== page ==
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181.: To WILLIAM STRAHAN - Adam Smith, Glasgow Edition of the Works and Correspondence Vol. 6 Correspondence of Adam Smith 
Correspondence of Adam Smith, ed. E. C. Mossner and I. S. Ross, vol. VI of the Glasgow Edition of the Works and Correspondence of Adam Smith (Indianapolis: Liberty Fund, 1987).
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To WILLIAM STRAHAN
Letters of David Hume to William Strahan, ed. G. Birkbeck Hill (Oxford, 1888), 351–2; Rae 310.
Kirkcaldy, 2 Dec. 1776
It always gives me great uneasiness whenever I am obliged to give an opinion contrary to the inclination of my friend.1 I am sensible that many of Mr Humes letters would do him great honour and that you would publish none but such as would. But what in this case ought principally to be considered is the will of the Dead. Mr Humes constant injunction was to burn all his Papers, except the Dialogues and the account of his own life. This injunction was even inserted in the body of his will. I know he always disliked the thought of his letters ever being published. He had been in long and intimate correspondence with a relation of his own who dyed a few years ago. When that Gentlemans health began to decline he was extremely anxious to get back his letters, least the heir should think of publishing them. They were accordingly returned and burnt as soon as returned. If a collection of Mr Humes letters, besides, was to receive the public approbation, as yours certainly would, the Curls2 of the times would immediately set about rummaging the cabinets of all those who had ever received a scrap of paper from him. Many things would be published not fit to see the light to the great mortification of all those who wish well to his memory. Nothing has contributed so much to sink the value of Swifts works as the undistinguished publication of his letters;3 and be assured that your publication, however select, would soon be followed by an undistinguished one. I should, therefore, be sorry to see any beginning given to the publication of his letters. His life will not make a volume; but it will make a small pamphlet. I shall certainly be in London by the tenth of January at furthest. I have a little business at Edinburgh which may detain me a few days about Christmass, otherwise I should be with you by the new year. I have a great deal more to say to you; but the post is just going. I shall write to Mr. Cadell by next post.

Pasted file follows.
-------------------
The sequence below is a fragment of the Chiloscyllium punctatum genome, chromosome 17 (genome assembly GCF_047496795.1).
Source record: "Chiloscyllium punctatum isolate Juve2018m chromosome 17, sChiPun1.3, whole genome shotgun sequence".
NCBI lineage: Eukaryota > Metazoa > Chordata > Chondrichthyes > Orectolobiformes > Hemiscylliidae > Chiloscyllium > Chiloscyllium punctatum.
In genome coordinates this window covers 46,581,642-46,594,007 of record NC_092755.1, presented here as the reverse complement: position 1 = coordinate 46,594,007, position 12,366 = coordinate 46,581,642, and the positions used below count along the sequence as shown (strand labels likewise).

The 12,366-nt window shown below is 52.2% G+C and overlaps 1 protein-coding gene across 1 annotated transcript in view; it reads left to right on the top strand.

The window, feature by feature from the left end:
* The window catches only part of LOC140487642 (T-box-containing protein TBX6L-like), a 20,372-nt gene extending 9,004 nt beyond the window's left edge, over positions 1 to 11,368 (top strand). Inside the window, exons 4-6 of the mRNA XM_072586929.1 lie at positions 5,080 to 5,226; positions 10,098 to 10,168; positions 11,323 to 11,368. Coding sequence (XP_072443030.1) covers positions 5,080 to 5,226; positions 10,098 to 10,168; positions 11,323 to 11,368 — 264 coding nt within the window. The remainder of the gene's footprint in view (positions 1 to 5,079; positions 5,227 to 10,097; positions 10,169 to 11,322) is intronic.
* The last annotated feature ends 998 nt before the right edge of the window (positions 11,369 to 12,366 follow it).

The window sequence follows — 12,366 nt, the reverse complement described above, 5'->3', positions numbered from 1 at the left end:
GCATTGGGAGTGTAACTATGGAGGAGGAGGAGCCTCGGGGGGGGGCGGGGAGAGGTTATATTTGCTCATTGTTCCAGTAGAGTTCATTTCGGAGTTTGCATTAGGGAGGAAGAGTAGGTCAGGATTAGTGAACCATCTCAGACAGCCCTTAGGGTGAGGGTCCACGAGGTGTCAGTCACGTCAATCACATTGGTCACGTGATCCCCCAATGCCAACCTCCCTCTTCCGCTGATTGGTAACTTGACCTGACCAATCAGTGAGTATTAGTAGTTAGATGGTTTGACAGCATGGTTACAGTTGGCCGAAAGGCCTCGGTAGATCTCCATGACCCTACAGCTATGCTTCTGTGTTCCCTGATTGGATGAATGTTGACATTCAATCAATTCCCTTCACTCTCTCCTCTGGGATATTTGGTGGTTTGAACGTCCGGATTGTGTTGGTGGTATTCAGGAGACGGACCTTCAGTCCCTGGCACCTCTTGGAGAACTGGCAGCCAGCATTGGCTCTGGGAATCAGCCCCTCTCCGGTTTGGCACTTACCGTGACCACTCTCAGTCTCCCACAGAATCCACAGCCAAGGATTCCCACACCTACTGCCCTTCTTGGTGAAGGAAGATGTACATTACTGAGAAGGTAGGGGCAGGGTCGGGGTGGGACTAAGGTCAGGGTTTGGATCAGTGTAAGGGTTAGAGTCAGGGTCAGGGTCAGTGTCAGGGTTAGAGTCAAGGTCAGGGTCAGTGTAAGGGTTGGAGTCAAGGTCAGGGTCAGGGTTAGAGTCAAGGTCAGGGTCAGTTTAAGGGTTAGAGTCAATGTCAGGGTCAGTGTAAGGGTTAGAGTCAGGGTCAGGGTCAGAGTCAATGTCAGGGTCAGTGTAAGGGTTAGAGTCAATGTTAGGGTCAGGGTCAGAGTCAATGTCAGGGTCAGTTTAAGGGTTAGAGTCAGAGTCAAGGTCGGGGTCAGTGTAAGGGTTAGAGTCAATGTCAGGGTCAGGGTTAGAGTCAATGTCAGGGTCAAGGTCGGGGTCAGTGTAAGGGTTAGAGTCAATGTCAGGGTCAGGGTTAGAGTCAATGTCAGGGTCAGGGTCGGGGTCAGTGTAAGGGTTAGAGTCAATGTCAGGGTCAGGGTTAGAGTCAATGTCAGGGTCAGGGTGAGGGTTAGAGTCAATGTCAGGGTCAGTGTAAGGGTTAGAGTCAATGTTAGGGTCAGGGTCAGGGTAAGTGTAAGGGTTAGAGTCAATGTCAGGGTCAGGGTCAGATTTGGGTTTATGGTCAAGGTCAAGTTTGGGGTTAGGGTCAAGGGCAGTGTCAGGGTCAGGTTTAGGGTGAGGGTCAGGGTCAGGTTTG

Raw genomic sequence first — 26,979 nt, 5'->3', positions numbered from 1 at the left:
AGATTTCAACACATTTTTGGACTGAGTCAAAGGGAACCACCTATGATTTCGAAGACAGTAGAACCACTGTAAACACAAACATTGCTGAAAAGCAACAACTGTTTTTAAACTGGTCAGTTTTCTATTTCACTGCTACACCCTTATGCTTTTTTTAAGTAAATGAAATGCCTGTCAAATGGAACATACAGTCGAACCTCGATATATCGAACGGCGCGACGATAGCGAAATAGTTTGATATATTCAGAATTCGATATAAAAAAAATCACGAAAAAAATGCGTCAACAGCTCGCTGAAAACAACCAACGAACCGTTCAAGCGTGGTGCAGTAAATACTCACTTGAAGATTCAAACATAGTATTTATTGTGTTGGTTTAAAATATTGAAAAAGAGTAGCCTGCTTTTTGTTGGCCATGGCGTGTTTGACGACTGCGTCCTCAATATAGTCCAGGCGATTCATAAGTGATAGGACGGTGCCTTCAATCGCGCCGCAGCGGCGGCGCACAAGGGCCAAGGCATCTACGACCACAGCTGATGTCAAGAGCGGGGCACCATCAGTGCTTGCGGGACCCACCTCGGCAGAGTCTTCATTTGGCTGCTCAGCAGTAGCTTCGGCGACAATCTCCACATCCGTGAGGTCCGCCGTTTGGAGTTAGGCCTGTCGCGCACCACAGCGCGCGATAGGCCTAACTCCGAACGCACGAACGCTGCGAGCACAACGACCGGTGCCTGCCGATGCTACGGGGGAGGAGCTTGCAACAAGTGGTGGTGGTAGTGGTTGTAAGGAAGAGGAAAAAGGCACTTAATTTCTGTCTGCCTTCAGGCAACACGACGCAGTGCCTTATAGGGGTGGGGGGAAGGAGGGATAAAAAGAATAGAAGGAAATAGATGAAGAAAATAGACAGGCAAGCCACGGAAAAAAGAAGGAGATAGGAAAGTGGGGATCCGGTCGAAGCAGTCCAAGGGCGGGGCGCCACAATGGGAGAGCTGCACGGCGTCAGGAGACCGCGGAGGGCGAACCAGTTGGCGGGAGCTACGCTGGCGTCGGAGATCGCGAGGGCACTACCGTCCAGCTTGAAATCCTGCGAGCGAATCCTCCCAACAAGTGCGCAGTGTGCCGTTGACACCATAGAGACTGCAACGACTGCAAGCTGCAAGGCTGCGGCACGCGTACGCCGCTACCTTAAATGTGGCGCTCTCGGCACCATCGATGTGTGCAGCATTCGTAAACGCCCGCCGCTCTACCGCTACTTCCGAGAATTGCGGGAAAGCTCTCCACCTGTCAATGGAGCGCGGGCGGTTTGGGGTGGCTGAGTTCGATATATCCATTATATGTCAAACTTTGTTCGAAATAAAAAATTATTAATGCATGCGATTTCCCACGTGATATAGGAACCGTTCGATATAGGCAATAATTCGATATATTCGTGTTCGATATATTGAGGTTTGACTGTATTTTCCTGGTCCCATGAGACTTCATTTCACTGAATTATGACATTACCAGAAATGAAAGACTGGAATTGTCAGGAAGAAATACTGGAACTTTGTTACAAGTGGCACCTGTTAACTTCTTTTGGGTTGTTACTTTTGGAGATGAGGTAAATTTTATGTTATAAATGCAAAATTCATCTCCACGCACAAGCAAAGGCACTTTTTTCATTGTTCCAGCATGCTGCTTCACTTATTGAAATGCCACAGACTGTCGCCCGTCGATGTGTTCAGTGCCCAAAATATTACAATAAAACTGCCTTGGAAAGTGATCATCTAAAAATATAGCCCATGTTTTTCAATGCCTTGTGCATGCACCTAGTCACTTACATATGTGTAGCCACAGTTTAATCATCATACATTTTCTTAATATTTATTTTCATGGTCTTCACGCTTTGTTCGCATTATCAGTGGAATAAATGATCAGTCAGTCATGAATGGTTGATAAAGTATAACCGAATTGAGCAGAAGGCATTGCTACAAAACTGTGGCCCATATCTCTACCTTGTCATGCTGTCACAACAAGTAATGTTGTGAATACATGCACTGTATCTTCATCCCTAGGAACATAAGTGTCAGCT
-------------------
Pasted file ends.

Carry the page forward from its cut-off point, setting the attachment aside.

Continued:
I ever am Dear Sir Most affectionately yours
[1 ]This is an answer to the previous Letter 180.
[2 ]Edmund Curll (1675–1747), the contemporary of Swift and Pope whose name was a byword as that of an unscrupulous bookseller; he specialized in publishing poetical miscellanies, ramshackle biographies (‘one of the new terrors of death’, according to Arbuthnot), and pornographic pamphlets.
[3 ]Without authorization, Curll published Dean Swift’s Literary Correspondence, For Twenty–Four Years in 1741; and Swift’s official publisher, Faulkner, put out in the same year Letters To and From Dr J. Swift, D.S.P.D. From the Year 1714, to 1738. In LRBL, Smith commented on Shaftesbury’s letters adversely and represented them as ‘not near so animated as those of Swift and Pope’ (Wed. 15 Dec.).